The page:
On an entirely normal, beautiful fall day in Chester's Mill, Maine, the town is inexplicably and suddenly sealed off from the rest of the world by an invisible force field. Planes crash into it and fall from the sky in flaming wreckage, a gardener's hand is severed as "the dome" comes down on it, people running errands in the neighboring town are divided from their families, and cars explode on impact. No one can fathom what this barrier is, where it came from, and when - or if - it will go away.
Dale Barbara, Iraq vet and now a short-order cook, finds himself teamed with a few intrepid citizens - town newspaper owner Julia Shumway, a physician's assistant at the hospital, a select-woman, and three brave kids. Against them stands Big Jim Rennie, a politician who will stop at nothing - even murder - to hold the reins of power, and his son, who is keeping a horrible secret in a dark pantry. But their main adversary is the Dome itself. Because time isn't just short. It's running out.
©2009 Stephen King; (P)2009 Simon & Schuster
A complex storyline as well as a large cast of characters make for a very compelling and hard-to-put-down book. If you're looking for another "The Stand", which I think it tries to accomplish, you will find it falls short but it is still a good story nonetheless.
The book was a good read, and it kept my interest reasonably well, but it didn't leave a very good taste in my mouth. Several problems that I observed:
1. The most intelligent characters in the town are still pretty stupid. The story is full of stereotypes such as "all Christians are either hypocrites or psychopaths." Also, when people starting making sense they "started sounding less Republican." OK, King, I get it: Christian = Republican = stupid. I'm pretty tired of the stereotype.
2. The book is unnecessarily gory and vulgar to the point of seemingly taking joy in narrating the horrors that befall the people of the small town. *SPOILER ALERT* In the end, what is the point of killing off some of the children? It's like King wanted to see the dome in place just long enough to see a couple more kids die within hours of being rescued. WTF? The whole book seemed like a desperate attempt at shock value and ironically, it ended up only desensitizing. I found myself being pretty into it for the first 2/3, but as the horrors mounted including what seemed like totally superfluous accounts of minor characters' deaths, I pulled back and eventually by the end of the book, I just wanted it to be over.
3. The writing at times had literary merit, but overall it felt like a script for a made for TV miniseries.
4. The most interesting part of the whole book, the dome, was never really explored. Seemed like he missed out here. *SPOILER ALERT* I do understand that it was more about what happened under the dome, but what happened under the dome was pretty much everyone dies. Really interesting...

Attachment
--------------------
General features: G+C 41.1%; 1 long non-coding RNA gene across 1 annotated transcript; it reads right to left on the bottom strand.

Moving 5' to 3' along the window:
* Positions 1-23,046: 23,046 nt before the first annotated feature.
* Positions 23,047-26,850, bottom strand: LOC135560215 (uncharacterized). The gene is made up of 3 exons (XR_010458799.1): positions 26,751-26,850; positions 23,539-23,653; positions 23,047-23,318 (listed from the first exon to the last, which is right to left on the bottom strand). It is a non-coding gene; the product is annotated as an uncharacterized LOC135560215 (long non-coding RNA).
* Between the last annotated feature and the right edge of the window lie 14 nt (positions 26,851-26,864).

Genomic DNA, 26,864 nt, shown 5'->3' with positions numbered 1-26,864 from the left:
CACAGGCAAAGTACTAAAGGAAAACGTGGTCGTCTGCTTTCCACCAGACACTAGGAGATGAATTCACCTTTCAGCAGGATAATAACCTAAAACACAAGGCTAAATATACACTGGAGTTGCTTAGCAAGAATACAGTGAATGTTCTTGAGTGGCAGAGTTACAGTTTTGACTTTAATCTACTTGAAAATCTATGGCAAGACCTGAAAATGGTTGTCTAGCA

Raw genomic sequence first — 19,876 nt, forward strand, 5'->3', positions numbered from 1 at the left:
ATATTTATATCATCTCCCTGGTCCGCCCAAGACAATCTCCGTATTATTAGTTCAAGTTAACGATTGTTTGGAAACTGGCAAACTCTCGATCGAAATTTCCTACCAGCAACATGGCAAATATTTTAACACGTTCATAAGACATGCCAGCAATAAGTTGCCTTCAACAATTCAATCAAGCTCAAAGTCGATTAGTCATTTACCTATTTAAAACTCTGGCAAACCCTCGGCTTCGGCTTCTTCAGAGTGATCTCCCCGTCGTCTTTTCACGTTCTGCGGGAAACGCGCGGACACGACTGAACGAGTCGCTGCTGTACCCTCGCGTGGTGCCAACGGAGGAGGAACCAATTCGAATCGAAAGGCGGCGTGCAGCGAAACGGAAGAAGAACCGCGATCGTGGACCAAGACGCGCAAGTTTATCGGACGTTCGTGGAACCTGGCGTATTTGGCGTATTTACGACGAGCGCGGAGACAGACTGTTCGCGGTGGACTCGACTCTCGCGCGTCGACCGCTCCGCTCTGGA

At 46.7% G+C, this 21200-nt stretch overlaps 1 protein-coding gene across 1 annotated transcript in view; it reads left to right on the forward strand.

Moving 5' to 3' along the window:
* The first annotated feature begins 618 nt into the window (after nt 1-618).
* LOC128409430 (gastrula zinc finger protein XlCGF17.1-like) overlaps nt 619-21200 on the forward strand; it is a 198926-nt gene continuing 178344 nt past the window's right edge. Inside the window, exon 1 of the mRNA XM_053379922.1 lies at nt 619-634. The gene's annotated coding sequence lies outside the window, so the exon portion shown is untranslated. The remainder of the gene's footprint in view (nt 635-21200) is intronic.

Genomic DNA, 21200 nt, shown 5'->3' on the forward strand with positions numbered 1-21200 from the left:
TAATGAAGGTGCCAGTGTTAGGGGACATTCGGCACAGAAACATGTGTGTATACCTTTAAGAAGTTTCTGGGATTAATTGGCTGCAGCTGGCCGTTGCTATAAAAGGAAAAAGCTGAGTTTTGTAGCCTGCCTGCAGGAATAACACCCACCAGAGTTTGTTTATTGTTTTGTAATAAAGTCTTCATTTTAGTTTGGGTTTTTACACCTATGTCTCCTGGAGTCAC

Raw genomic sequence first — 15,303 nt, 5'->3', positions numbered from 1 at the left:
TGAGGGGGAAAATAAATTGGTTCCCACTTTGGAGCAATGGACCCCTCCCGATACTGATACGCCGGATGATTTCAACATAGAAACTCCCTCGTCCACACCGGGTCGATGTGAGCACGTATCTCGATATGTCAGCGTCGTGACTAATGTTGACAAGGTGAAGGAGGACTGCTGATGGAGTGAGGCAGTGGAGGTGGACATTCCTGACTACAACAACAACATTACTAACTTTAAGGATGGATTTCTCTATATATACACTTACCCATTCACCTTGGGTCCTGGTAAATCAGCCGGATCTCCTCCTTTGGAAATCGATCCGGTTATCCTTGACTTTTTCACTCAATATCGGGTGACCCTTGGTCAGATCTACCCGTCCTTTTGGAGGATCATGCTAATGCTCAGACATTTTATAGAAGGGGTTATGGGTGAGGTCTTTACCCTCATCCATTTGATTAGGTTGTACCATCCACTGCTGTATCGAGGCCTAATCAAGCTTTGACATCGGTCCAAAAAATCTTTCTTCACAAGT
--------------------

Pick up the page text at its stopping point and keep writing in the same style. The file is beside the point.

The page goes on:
There's more I could say, but these were the things that stood out. It did keep me wanting to know what happened next, but in the end, not satisfying at all.
Another winner by the master of horror. Unlike most of Mr. Kings long novels, this one gets you from the beginning. Fast paced and lots of great characters. A must read!
An amazing and fast-paced story, made even more interesting by the development of the cast of players. Raul Esparza is a great storyteller, and did justice to the tale.
I don't know how SK manages to make the most "mundane" things seem so interesting. A scary clown, an entire book written in one room and now a town isolated from the world. I normally read King's stories and since he is a bit wordy sometimes I find myself skimming over half of the content. In this one, I listened instead and really, really enjoyed the book. I finished it in record time and wanted more. I wished he had delved into the ending a bit more, and written a lot more about that situation (don't want to spoil here) but it was a good ending and overall one of my best "listens" this year.
Glad I didn't get caught in there! It was good. I think all King is good. It gave me pause. It disturbed me. It wasn't exactly horror, but it made me admit horrible things to myself. I didn't want to go back and listen again right away. Maybe never. It will stick with me. Richard Bachman. Again, disturbing, but not horrifying. Good listen.
Avid reader but surprisingly I have never read Stephen King before. King and Under the Dome get great scores in all the areas I care about: No boring spots, interesting characters, realistic dialog. I am looking for another Stephen King book to read now.
top 10 of his works. A little drug out at times but almost had to be to get the whole picture and get truly involved with the characters and circumstances.
Clearly from reading the reviews, you either love this story or hate it. I just finished the book and have been glued to my Ipod for the past 4 days. I think he nailed the worst and best of humanity's qualities & emotions. Out of the 30 plus hours of the story I thought that somewhere in the middle a couple of hours were a little slow but not enough to stop me from giving this book anything but 5 stars. Raul did a great job of narrating as well.
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